Public Health Ethics 10 (2):148-156 (2017)

Authors
Alex Voorhoeve
London School of Economics
Abstract
When one faces competing claims of varying strength on public resources for health, which claims count? This paper proposes the following answer. One should count, or aggregate, a person’s claim just in case one could sympathize with her desire to prioritize her own claim over the strongest competing claim. It argues that this principle yields appealing case judgments and has a plausible grounding in both sympathetic identification with each person, taken separately, and respect for the person for whom most is at stake. It also defends this principle against several heretofore unanswered objections.
Keywords Aggregation  Distributive justice  Sympathy
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Reprint years 2016, 2017
DOI 10.1093/phe/phw006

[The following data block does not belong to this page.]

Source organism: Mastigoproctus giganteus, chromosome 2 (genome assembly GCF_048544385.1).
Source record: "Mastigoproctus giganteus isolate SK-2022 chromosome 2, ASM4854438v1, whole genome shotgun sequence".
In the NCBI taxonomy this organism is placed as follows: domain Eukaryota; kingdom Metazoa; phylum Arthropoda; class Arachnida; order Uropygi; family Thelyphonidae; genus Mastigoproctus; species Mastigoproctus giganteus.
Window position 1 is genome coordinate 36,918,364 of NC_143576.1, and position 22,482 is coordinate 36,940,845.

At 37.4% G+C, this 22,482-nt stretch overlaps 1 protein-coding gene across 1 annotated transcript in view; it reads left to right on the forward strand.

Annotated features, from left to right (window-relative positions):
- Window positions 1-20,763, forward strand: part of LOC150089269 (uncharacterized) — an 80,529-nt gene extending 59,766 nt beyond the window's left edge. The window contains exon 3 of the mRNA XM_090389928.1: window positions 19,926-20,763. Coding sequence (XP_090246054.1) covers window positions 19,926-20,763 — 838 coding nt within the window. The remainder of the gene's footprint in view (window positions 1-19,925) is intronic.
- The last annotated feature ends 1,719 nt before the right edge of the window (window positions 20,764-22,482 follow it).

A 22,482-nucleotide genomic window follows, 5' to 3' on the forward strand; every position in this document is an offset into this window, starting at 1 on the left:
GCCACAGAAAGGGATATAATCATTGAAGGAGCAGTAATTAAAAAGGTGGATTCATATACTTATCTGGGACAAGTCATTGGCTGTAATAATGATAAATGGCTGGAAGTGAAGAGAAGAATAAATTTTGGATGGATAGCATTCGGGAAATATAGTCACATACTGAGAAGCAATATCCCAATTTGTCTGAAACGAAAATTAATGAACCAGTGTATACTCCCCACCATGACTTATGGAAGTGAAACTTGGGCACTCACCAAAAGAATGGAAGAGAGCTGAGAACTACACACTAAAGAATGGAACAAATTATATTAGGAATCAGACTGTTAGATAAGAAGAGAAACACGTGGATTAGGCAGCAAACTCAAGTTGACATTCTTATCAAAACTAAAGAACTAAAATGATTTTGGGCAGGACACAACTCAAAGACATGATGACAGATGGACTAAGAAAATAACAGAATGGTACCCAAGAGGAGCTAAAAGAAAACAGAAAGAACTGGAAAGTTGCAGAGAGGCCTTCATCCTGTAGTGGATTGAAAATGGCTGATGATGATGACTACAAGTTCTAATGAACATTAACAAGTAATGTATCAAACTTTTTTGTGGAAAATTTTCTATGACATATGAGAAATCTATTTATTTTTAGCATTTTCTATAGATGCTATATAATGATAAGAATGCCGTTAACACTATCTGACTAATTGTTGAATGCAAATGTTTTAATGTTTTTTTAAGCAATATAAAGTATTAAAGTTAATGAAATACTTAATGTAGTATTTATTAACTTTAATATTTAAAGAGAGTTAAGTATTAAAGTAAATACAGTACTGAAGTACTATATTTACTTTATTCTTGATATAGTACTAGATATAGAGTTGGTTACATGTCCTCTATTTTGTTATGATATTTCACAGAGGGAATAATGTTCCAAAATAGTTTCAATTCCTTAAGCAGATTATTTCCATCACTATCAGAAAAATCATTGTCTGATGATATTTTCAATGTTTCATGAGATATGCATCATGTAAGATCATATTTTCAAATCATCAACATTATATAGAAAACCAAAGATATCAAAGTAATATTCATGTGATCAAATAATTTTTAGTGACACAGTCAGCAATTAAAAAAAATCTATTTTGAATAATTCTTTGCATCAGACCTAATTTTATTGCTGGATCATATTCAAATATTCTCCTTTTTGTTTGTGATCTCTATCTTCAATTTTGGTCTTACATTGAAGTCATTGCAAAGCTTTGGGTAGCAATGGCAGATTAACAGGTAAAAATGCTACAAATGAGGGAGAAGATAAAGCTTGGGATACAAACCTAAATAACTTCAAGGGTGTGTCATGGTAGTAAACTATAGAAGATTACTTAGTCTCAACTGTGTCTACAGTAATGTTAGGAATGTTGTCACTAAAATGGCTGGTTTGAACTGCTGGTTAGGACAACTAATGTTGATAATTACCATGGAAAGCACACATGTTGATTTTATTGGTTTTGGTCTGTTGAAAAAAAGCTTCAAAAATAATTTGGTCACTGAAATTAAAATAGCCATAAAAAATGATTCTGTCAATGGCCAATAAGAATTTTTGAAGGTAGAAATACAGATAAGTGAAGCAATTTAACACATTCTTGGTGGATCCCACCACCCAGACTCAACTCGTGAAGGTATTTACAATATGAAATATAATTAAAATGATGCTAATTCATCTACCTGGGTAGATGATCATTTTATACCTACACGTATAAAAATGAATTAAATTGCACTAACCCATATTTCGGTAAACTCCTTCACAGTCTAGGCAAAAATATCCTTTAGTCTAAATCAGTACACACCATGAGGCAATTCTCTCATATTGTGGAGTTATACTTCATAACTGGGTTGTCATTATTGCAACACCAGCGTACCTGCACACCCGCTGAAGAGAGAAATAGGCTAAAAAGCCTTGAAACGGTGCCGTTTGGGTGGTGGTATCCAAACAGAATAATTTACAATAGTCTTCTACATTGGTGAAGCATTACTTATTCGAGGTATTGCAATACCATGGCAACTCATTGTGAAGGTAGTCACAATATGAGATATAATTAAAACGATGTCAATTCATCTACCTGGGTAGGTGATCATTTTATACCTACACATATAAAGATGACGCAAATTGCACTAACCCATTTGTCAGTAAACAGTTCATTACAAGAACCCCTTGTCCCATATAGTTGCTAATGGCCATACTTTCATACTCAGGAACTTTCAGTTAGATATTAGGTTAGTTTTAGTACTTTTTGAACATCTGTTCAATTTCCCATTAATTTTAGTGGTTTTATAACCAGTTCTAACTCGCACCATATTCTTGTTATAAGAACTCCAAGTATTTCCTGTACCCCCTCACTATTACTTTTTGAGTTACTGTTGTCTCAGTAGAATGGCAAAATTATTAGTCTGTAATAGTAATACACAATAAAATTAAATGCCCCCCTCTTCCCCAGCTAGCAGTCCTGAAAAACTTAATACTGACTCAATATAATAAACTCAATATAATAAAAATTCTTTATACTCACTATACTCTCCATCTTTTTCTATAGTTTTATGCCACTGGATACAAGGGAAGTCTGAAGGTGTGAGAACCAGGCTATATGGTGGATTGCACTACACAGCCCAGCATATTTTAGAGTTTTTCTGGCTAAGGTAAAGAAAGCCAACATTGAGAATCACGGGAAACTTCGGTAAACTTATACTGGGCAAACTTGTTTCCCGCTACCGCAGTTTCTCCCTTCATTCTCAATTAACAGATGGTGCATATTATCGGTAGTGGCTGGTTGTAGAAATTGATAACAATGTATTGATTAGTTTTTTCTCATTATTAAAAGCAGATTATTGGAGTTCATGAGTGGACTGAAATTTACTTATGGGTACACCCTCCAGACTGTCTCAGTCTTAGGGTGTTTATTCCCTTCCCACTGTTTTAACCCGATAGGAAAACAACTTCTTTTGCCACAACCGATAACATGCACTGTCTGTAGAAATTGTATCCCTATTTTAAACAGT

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References found in this work BETA

What We Owe to Each Other.Thomas Scanlon - 1998 - Belknap Press of Harvard University Press.
What We Owe to Each Other.Thomas Scanlon - 2002 - Mind 111 (442):323-354.

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Citations of this work BETA

Partial Aggregation in Ethics.Joe Horton - 2021 - Philosophy Compass 16 (3):1-12.
On Ex Ante Contractualism.Korbinian Rüger - 2018 - Journal of Ethics and Social Philosophy 13 (3).
How (Not) to Make Trade-Offs Between Health and Other Goods.Antti Kauppinen - forthcoming - Cambridge Quarterly of Healthcare Ethics.

View all 9 citations / Add more citations

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